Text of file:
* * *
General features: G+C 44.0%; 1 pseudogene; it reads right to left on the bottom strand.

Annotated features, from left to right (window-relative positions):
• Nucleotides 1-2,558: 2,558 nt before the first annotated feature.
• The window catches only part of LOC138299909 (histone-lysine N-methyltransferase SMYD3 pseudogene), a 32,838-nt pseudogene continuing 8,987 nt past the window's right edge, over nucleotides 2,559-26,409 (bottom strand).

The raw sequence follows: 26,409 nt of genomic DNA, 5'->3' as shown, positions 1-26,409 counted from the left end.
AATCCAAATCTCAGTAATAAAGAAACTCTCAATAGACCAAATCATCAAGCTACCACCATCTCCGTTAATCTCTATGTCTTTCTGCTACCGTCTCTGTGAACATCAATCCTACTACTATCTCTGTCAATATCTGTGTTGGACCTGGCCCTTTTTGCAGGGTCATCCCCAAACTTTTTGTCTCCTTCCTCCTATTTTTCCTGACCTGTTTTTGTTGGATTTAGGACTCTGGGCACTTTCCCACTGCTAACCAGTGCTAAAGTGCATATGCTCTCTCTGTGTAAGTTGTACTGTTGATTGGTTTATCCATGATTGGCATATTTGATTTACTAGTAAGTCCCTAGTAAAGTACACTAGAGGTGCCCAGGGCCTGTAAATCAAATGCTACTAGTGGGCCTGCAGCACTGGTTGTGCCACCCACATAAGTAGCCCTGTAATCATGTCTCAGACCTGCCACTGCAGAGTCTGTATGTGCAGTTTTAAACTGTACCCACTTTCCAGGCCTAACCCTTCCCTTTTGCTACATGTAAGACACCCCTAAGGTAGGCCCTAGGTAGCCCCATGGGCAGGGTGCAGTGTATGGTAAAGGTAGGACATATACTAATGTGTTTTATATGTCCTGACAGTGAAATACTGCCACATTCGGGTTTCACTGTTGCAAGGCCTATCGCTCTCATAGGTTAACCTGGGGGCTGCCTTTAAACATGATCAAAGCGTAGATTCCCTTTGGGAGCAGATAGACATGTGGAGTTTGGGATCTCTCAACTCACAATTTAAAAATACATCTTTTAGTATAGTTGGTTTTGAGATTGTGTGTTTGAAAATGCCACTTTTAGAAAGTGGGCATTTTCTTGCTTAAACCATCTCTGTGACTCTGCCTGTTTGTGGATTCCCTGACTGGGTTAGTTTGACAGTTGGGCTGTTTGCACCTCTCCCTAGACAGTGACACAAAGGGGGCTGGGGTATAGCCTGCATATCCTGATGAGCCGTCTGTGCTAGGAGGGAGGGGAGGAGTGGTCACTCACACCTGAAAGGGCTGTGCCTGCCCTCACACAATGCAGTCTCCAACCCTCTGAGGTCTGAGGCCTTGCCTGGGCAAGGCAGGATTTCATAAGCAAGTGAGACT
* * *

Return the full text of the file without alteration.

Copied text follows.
General features: G+C 44.0%; 1 pseudogene; it reads right to left on the bottom strand.

Annotated features, from left to right (window-relative positions):
• Nucleotides 1-2,558: 2,558 nt before the first annotated feature.
• The window catches only part of LOC138299909 (histone-lysine N-methyltransferase SMYD3 pseudogene), a 32,838-nt pseudogene continuing 8,987 nt past the window's right edge, over nucleotides 2,559-26,409 (bottom strand).

The raw sequence follows: 26,409 nt of genomic DNA, 5'->3' as shown, positions 1-26,409 counted from the left end.
AATCCAAATCTCAGTAATAAAGAAACTCTCAATAGACCAAATCATCAAGCTACCACCATCTCCGTTAATCTCTATGTCTTTCTGCTACCGTCTCTGTGAACATCAATCCTACTACTATCTCTGTCAATATCTGTGTTGGACCTGGCCCTTTTTGCAGGGTCATCCCCAAACTTTTTGTCTCCTTCCTCCTATTTTTCCTGACCTGTTTTTGTTGGATTTAGGACTCTGGGCACTTTCCCACTGCTAACCAGTGCTAAAGTGCATATGCTCTCTCTGTGTAAGTTGTACTGTTGATTGGTTTATCCATGATTGGCATATTTGATTTACTAGTAAGTCCCTAGTAAAGTACACTAGAGGTGCCCAGGGCCTGTAAATCAAATGCTACTAGTGGGCCTGCAGCACTGGTTGTGCCACCCACATAAGTAGCCCTGTAATCATGTCTCAGACCTGCCACTGCAGAGTCTGTATGTGCAGTTTTAAACTGTACCCACTTTCCAGGCCTAACCCTTCCCTTTTGCTACATGTAAGACACCCCTAAGGTAGGCCCTAGGTAGCCCCATGGGCAGGGTGCAGTGTATGGTAAAGGTAGGACATATACTAATGTGTTTTATATGTCCTGACAGTGAAATACTGCCACATTCGGGTTTCACTGTTGCAAGGCCTATCGCTCTCATAGGTTAACCTGGGGGCTGCCTTTAAACATGATCAAAGCGTAGATTCCCTTTGGGAGCAGATAGACATGTGGAGTTTGGGATCTCTCAACTCACAATTTAAAAATACATCTTTTAGTATAGTTGGTTTTGAGATTGTGTGTTTGAAAATGCCACTTTTAGAAAGTGGGCATTTTCTTGCTTAAACCATCTCTGTGACTCTGCCTGTTTGTGGATTCCCTGACTGGGTTAGTTTGACAGTTGGGCTGTTTGCACCTCTCCCTAGACAGTGACACAAAGGGGGCTGGGGTATAGCCTGCATATCCTGATGAGCCGTCTGTGCTAGGAGGGAGGGGAGGAGTGGTCACTCACACCTGAAAGGGCTGTGCCTGCCCTCACACAATGCAGTCTCCAACCCTCTGAGGTCTGAGGCCTTGCCTGGGCAAGGCAGGATTTCATAAGCAAGTGAGACT